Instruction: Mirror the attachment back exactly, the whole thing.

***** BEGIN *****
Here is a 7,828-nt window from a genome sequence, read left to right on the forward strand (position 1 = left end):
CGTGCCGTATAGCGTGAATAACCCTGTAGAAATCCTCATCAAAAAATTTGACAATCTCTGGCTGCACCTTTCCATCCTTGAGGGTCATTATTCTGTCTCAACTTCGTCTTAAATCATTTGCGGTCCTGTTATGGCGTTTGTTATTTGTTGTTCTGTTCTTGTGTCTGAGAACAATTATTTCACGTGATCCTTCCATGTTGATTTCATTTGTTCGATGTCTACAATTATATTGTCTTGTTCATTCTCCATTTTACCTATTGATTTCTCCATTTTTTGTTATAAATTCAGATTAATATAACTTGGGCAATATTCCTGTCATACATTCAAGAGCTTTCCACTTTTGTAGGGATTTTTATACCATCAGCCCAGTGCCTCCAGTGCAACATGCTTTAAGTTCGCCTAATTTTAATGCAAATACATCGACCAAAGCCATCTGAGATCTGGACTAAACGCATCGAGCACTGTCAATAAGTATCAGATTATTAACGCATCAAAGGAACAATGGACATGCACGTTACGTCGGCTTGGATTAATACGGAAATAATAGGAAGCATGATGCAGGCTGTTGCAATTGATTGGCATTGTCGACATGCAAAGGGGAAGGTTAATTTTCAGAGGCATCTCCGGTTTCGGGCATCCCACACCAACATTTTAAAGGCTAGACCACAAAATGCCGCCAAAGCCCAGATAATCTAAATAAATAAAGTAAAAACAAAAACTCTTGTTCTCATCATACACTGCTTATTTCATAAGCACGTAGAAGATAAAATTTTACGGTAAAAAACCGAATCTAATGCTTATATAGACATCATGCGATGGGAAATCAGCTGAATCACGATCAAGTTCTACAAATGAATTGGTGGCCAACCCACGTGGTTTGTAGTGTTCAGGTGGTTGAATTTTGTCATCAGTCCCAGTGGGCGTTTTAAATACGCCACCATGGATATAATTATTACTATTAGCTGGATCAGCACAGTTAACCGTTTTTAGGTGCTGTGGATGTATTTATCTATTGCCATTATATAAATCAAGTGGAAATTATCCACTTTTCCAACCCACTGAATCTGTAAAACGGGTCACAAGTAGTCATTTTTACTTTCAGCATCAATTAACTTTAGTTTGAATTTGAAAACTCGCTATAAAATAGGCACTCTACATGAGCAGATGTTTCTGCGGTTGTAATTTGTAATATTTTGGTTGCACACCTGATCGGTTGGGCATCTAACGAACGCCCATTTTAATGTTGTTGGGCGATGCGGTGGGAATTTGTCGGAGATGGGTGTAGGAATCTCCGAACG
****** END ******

Here is a 7,828-nt window from a genome sequence, read left to right on the forward strand (position 1 = left end):
CGTGCCGTATAGCGTGAATAACCCTGTAGAAATCCTCATCAAAAAATTTGACAATCTCTGGCTGCACCTTTCCATCCTTGAGGGTCATTATTCTGTCTCAACTTCGTCTTAAATCATTTGCGGTCCTGTTATGGCGTTTGTTATTTGTTGTTCTGTTCTTGTGTCTGAGAACAATTATTTCACGTGATCCTTCCATGTTGATTTCATTTGTTCGATGTCTACAATTATATTGTCTTGTTCATTCTCCATTTTACCTATTGATTTCTCCATTTTTTGTTATAAATTCAGATTAATATAACTTGGGCAATATTCCTGTCATACATTCAAGAGCTTTCCACTTTTGTAGGGATTTTTATACCATCAGCCCAGTGCCTCCAGTGCAACATGCTTTAAGTTCGCCTAATTTTAATGCAAATACATCGACCAAAGCCATCTGAGATCTGGACTAAACGCATCGAGCACTGTCAATAAGTATCAGATTATTAACGCATCAAAGGAACAATGGACATGCACGTTACGTCGGCTTGGATTAATACGGAAATAATAGGAAGCATGATGCAGGCTGTTGCAATTGATTGGCATTGTCGACATGCAAAGGGGAAGGTTAATTTTCAGAGGCATCTCCGGTTTCGGGCATCCCACACCAACATTTTAAAGGCTAGACCACAAAATGCCGCCAAAGCCCAGATAATCTAAATAAATAAAGTAAAAACAAAAACTCTTGTTCTCATCATACACTGCTTATTTCATAAGCACGTAGAAGATAAAATTTTACGGTAAAAAACCGAATCTAATGCTTATATAGACATCATGCGATGGGAAATCAGCTGAATCACGATCAAGTTCTACAAATGAATTGGTGGCCAACCCACGTGGTTTGTAGTGTTCAGGTGGTTGAATTTTGTCATCAGTCCCAGTGGGCGTTTTAAATACGCCACCATGGATATAATTATTACTATTAGCTGGATCAGCACAGTTAACCGTTTTTAGGTGCTGTGGATGTATTTATCTATTGCCATTATATAAATCAAGTGGAAATTATCCACTTTTCCAACCCACTGAATCTGTAAAACGGGTCACAAGTAGTCATTTTTACTTTCAGCATCAATTAACTTTAGTTTGAATTTGAAAACTCGCTATAAAATAGGCACTCTACATGAGCAGATGTTTCTGCGGTTGTAATTTGTAATATTTTGGTTGCACACCTGATCGGTTGGGCATCTAACGAACGCCCATTTTAATGTTGTTGGGCGATGCGGTGGGAATTTGTCGGAGATGGGTGTAGGAATCTCCGAACG